How does cultural heritage provide us with the tools to shape what collective freedom looks, sounds, and feels like? This question and its political stakes has guided the life’s work of my guest today, Porchia Moore.
In episode 111 of Imagine Otherwise, I interview museum visionary and activist-scholar Porchia Moore about the radical librarians and museum workers who are making information and art institutions newly accessible in our new social distancing world, how race and class structure who feels at home in cultural institutions, and how reclaiming African Americans’ relationship to nature and green spaces is how Porchia imagines otherwise.
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You can also read the transcript and show notes on the Ideas on Fire website, which have links to Porchia’s work and all the concepts, people, and events we discuss on the show (great for teaching!).
Guest: Porchia Moore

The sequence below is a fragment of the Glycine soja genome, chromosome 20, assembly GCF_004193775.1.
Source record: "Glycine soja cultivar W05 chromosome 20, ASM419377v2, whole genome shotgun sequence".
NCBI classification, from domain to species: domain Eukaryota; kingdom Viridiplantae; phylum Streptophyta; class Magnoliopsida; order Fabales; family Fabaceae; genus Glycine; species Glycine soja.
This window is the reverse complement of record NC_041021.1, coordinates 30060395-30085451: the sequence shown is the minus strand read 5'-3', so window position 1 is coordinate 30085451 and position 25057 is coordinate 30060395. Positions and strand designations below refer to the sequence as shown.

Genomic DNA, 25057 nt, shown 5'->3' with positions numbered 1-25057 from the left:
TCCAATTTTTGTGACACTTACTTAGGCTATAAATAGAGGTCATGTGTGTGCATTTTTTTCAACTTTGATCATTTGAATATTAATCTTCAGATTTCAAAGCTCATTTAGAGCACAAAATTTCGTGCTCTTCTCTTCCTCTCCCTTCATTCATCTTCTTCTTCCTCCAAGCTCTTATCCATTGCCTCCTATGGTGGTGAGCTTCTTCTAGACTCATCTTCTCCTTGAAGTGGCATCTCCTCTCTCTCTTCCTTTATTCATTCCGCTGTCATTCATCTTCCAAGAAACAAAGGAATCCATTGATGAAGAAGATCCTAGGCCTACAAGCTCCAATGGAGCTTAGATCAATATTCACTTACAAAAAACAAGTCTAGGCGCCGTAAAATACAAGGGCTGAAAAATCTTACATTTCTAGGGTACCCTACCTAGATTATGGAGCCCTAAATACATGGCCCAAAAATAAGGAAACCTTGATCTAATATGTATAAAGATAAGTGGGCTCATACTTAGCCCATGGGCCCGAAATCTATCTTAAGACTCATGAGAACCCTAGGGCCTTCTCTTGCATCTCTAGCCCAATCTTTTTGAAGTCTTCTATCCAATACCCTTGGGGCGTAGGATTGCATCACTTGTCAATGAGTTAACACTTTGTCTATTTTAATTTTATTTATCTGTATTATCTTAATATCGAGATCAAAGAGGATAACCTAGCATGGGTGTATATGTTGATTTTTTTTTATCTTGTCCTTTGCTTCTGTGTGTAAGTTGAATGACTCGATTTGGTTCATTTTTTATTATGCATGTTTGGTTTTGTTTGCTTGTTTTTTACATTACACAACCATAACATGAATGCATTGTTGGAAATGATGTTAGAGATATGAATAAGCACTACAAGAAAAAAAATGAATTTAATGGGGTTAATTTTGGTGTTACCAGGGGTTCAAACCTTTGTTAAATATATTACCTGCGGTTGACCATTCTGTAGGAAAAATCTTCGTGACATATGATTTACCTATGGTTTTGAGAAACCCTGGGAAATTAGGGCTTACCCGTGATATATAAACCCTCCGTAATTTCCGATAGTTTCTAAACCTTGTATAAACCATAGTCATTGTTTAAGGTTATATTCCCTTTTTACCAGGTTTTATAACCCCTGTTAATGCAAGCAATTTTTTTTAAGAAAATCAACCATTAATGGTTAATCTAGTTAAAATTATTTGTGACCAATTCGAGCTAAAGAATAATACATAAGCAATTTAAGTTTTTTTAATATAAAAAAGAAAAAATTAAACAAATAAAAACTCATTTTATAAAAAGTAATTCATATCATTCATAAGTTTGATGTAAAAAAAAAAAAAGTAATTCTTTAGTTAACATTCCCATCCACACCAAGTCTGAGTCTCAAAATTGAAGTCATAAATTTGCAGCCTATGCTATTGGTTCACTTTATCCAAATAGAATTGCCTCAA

Porchia Moore is a museum visionary and activist-scholar who employs critical race theory to interrogate museums and other cultural heritage spaces.
Porchia is an assistant professor of museum studies in the School of Art and Art History at the University of Florida. In addition, she is part of the teaching faculty at Johns Hopkins University in the Museum Studies Program.
A contributing writer and project advisor for the Incluseum, Porchia’s writing and research is used as training and learning materials at museums across the United States. She is the co-creator of the Visitors of Color project, a national counternarrative project recognized by the American Alliance of Museums as a resource on DEIA (Diversity, Equity, Inclusion, and Access) that highlights lived experiences, insights, and reflections on modern museums from marginalized people.
She has served as advisor to Museums as Site for Social Action, the Minneapolis Institute of Art, and Museums and Race. She has also been a consulting curator for the Columbia Museum of Art and a curator of the rotating African American art gallery Spoken.
Porchia is an avid outdoor enthusiast and cultivates healing hikes and other outdoor activities to connect African Americans with nature and green spaces. She brings her ethics of critical race theory and inclusion to the outdoors in a variety of projects and partnerships with outdoor and cultural heritage spaces.